agmartin on September 22, 2009 at 1:36 PM

conversely, if a company has problems finding a person to do said job, whatever it may be, they are going to offer more money???

again DUHHHHHHHHHHH

right4life on September 22, 2009 at 1:37 PM

oh yeah if 100 people are going for 1 job…do ya think the company offering the job is going to take the person they can pay the least to, and still do a good job???

duhhhhhhhhhhh

right4life on September 22, 2009 at 1:35 PM

I see you still haven’t responded to my point that when a company is paying below marginal utility for a job, they always hire more.

Instead you continue to pretend that only one factor matters. I understand that you aren’t able to handle complex subjects, so I understand why you get confused so easily.

MarkTheGreat on September 22, 2009 at 1:38 PM

conversely, if a company has problems finding a person to do said job, whatever it may be, they are going to offer more money???

again DUHHHHHHHHHHH

right4life on September 22, 2009 at 1:37 PM

Only up to the point whereby the value of the job exceeds the wage offered. They will never offer more than the marginal utility of the job.

As I said before basic econ. Try learning some.

MarkTheGreat on September 22, 2009 at 1:39 PM

I read every post you wrote in response to me,

ProfessorMiao on September 22, 2009 at 1:30 PM
And you entered the conversation half way through.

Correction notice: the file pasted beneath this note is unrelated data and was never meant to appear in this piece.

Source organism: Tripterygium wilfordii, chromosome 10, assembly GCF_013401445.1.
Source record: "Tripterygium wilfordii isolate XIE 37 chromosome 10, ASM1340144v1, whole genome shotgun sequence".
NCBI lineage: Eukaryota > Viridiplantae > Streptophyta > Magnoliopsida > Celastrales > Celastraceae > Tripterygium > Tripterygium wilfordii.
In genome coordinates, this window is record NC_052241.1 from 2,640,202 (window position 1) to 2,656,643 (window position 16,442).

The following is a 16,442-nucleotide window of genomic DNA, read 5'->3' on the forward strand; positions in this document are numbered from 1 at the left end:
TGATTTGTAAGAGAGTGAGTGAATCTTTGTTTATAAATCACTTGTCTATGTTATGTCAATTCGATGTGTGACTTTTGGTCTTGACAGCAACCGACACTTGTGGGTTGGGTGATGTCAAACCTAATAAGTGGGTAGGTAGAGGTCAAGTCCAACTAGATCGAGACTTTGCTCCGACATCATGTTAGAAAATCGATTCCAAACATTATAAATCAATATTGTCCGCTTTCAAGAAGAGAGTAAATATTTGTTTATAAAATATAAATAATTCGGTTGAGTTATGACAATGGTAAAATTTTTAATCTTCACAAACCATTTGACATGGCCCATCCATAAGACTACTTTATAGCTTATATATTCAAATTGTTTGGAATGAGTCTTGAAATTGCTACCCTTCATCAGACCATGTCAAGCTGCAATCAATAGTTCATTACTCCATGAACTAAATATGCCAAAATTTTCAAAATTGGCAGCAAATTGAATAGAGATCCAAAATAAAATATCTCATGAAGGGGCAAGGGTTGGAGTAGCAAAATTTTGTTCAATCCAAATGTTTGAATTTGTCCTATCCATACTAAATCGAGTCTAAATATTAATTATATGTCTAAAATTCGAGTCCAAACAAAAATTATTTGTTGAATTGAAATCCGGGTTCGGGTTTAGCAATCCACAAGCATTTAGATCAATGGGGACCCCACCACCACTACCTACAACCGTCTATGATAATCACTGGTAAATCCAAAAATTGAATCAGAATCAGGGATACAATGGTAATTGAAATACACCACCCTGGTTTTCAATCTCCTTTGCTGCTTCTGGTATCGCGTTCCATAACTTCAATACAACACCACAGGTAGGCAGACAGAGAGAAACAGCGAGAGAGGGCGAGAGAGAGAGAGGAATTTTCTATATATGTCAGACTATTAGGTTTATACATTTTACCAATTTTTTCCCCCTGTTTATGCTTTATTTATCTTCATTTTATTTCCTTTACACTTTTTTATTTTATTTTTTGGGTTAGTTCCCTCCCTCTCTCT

MarkTheGreat on September 22, 2009 at 1:34 PM

And that doesn’t alter the cumulative impact of your responses to me.

BTW, since you’re a boomer who is reponsible for the implementation and expansion of SS entitles, did you vote for FDR and JFK/LBJ?

ProfessorMiao on September 22, 2009 at 1:39 PM

I see you still haven’t responded to my point that when a company is paying below marginal utility for a job, they always hire more.

Instead you continue to pretend that only one factor matters. I understand that you aren’t able to handle complex subjects, so I understand why you get confused so easily.

MarkTheGreat on September 22, 2009 at 1:38 PM

hate to tell you, that doesn’t matter in the least.

all that matters is the supply and demand for said job. a company is not going to pay you more, no matter how much money you make them, if they can replace you easily.

do you even work??

right4life on September 22, 2009 at 1:41 PM

BTW, since you’re a boomer who is reponsible for the implementation and expansion of SS entitles, did you vote for FDR and JFK/LBJ?

ProfessorMiao on September 22, 2009 at 1:39 PM